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Emergency Exit

Jarod K. Anderson is a fan of pulp detective novels, tattoos, the autumn months, and all things science fiction, fantasy, and horror. His work has appeared in Apex Magazine, Daily Science Fiction, Escape Pod, Midnight Echo, and elsewhere.

Formerly, Jarod taught English at a University in Ohio. Currently, he works to raise money for a wide range of college scholarships. He writes about education by day and ghosts, monsters, and magic by night. He lives in Central Ohio with his wife and two rescued pups. Find Jarod online at: jarodkanderson.com.
My gut says that stepping out into hyperspace would be the same as suicide, but I've lost my hold on what that might mean.
Thinking is hard inside the ship. My brain chemistry is not what it once was. Chemistry is not what it once was.
We were proud to enter the program, sitting in the terminal, waiting for the sustained electric tone that invited us to enter the ship. We boarded with pure, childlike faith, our winter coats and carry-on bags in hand, departure papers crisp in white envelopes.
At work, they threw me a retirement party. I remember a flying saucer cake, "Safe Travels Spaceman," in blue frosting.
I thought it was a good thing I was doing. A brave thing. Vital.
No one I knew had returned from the ships, but that didn't seem important. Volunteers returned as heroes. It was on the news. Sometimes, test pilots and test passengers gave talks at the Westerville community center, but I never attended one.
At Columbus International Airport, we all compared notes while we waited, searching for someone who knew a past volunteer. A cousin. A coworker.
No one did. Not a peep.
We lied through tight smiles, repeating slogans of adventure that gleamed in our minds like chrome rockets. A toddler in the seat behind me screamed when the doors hissed closed. Her parents looked apologetic as if screaming was an unreasonable response.
Humanity needed volunteers. The Earth was giving up on us, and animal tests had taught us everything they could. We were doing important work. Vital work.
I never felt liftoff, but the stars streaked past the windows just like in the movies, bright slashes across the blackness.
It didn't last.
The neon star-trails bled dirty light until there was nothing outside but a beige glow, featureless and aggressively benign. The brochure said they solved the key problems of human aging and fragility, the way time eats us like water carves valleys in stone.
Vital work.
Days passed and more than days. We weren't tired or hungry or sick. The ship didn't have restrooms and nobody missed them. No complaints. Not a peep.
It's hard to do much without time. Events don't line-up in tidy sequence the ways we take for granted, moments strung together like beads on a chain. Your brain does what it can; refusing to let go of linear time, using subjectivity the way your blood uses clotting.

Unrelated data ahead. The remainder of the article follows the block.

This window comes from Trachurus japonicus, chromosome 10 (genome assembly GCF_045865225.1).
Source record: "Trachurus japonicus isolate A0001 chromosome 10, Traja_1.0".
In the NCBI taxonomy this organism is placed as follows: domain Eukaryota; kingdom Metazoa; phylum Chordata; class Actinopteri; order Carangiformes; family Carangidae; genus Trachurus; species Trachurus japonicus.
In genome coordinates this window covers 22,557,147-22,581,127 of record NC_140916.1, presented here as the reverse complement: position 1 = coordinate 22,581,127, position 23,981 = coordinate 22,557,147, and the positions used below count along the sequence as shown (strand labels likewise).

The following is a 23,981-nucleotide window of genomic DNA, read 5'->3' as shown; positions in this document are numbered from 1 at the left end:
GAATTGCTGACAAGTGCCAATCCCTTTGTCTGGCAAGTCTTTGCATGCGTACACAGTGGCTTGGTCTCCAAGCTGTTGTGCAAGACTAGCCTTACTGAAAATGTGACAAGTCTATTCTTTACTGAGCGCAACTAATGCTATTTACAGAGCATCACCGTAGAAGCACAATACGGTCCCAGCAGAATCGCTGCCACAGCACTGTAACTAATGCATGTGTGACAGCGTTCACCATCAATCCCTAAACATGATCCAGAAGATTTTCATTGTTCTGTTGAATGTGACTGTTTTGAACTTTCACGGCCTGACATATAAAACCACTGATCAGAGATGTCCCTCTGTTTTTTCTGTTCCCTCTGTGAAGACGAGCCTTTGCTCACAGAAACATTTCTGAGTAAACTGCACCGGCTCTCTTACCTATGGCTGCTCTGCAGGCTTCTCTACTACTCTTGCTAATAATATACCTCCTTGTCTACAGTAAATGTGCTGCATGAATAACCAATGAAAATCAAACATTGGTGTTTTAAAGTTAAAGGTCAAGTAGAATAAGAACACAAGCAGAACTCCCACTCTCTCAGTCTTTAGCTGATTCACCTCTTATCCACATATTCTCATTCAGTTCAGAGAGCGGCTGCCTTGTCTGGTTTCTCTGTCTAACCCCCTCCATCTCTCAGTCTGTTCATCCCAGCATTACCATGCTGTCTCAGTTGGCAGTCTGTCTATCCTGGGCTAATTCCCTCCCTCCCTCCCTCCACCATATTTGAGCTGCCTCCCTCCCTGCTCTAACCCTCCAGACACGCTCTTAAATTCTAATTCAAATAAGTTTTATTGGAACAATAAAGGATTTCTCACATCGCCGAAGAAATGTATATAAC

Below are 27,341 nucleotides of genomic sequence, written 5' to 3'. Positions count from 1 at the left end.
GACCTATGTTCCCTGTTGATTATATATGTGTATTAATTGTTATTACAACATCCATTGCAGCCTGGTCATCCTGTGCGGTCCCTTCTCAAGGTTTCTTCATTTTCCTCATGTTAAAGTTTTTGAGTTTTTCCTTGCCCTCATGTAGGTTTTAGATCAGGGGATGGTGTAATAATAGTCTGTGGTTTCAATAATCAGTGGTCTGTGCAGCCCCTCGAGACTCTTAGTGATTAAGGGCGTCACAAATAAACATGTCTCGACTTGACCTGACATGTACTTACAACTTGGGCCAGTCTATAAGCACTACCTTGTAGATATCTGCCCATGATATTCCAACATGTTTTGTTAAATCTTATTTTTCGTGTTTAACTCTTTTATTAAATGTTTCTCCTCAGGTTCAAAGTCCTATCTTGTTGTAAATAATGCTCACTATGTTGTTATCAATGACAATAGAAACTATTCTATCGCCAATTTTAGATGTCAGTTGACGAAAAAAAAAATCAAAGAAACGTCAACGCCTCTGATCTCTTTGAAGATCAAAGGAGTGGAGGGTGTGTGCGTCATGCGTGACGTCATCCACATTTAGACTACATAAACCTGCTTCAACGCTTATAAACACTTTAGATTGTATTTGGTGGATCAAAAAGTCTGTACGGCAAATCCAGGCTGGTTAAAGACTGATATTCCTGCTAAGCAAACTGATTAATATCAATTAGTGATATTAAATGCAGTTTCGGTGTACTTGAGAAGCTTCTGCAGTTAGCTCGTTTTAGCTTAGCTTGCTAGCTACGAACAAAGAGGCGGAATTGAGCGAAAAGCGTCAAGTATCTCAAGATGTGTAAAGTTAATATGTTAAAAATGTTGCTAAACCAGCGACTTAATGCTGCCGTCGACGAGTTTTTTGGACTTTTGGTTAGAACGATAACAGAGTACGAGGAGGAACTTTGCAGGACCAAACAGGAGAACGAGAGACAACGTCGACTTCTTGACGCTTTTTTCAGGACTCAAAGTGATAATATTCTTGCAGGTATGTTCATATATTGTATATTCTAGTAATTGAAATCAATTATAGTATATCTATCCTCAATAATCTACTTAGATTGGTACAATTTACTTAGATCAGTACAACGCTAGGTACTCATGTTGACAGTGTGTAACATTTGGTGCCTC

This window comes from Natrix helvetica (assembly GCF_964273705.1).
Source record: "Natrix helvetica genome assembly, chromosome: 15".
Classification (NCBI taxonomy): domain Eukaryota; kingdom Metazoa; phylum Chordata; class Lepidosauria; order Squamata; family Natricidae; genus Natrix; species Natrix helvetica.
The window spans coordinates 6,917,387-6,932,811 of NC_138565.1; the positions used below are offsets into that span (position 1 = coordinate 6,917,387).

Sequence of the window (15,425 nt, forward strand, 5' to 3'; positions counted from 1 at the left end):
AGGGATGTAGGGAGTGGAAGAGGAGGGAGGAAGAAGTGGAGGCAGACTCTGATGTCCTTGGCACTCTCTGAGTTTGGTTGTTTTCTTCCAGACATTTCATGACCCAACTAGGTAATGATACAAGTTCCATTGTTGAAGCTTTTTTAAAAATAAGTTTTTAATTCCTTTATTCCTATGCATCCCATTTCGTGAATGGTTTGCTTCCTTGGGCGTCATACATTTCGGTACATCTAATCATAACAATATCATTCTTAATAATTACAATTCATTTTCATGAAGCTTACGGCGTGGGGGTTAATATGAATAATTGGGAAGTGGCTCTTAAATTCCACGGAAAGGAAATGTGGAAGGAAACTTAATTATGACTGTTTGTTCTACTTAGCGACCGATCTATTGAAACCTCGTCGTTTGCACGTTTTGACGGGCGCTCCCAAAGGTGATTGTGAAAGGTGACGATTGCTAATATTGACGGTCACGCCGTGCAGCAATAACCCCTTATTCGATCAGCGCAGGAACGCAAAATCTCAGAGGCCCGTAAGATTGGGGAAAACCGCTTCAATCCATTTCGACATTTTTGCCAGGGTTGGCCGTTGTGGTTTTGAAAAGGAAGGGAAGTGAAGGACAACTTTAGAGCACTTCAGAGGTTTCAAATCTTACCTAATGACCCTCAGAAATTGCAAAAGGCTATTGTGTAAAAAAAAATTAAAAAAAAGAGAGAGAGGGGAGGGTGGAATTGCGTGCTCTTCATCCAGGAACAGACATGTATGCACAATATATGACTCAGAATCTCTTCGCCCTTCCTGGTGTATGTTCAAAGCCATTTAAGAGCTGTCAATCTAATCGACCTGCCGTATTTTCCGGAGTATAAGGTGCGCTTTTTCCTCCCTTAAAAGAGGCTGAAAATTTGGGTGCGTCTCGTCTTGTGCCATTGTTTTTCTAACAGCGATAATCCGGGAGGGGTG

Not perfect. Still bleeding out understanding.
I wanted to reach the emergency exit and eventually I found myself in front of it. I didn't walk there. The red lever felt electric in my hands, pins and needles.
The little girl hadn't stopped screaming, bleeding out sound in a single sustained tone.
I concentrated on pulling the lever and hoped something would change. Forever is more alien than any strange planet I could have imagined. Humanity needed volunteers.
Still bleeding.
Thinking is hard inside the ship.
I remember a flying saucer cake, "Safe Travels Spaceman," in blue frosting and the doors hissed closed.
At the community center, I heard slogans of adventure. I heard good things. Brave things. The tone in my ears was long and electric and made me think of a little girl's scream. We boarded the ship.
Volunteers returned as heroes.
The End
This story was first published on Monday, November 14th, 2016


I love stories in which reality stops cooperating with the characters on a fundamental level. It can be an objective loss of reality like in Jeff Vandermeer's wonderfully creepy Southern Reach Trilogy or a more subjective shift like in the powerful short story "The Yellow Wallpaper" by Charlotte Perkins Gilman. As a reader, I just love that eerie feeling when my most basic assumptions about the world of the narrative start getting tossed out the window. That's the feeling I was aiming for in "Emergency Exit." I'm fascinated by madness, whether madness of a character or madness of the setting itself.

- Jarod K. Anderson

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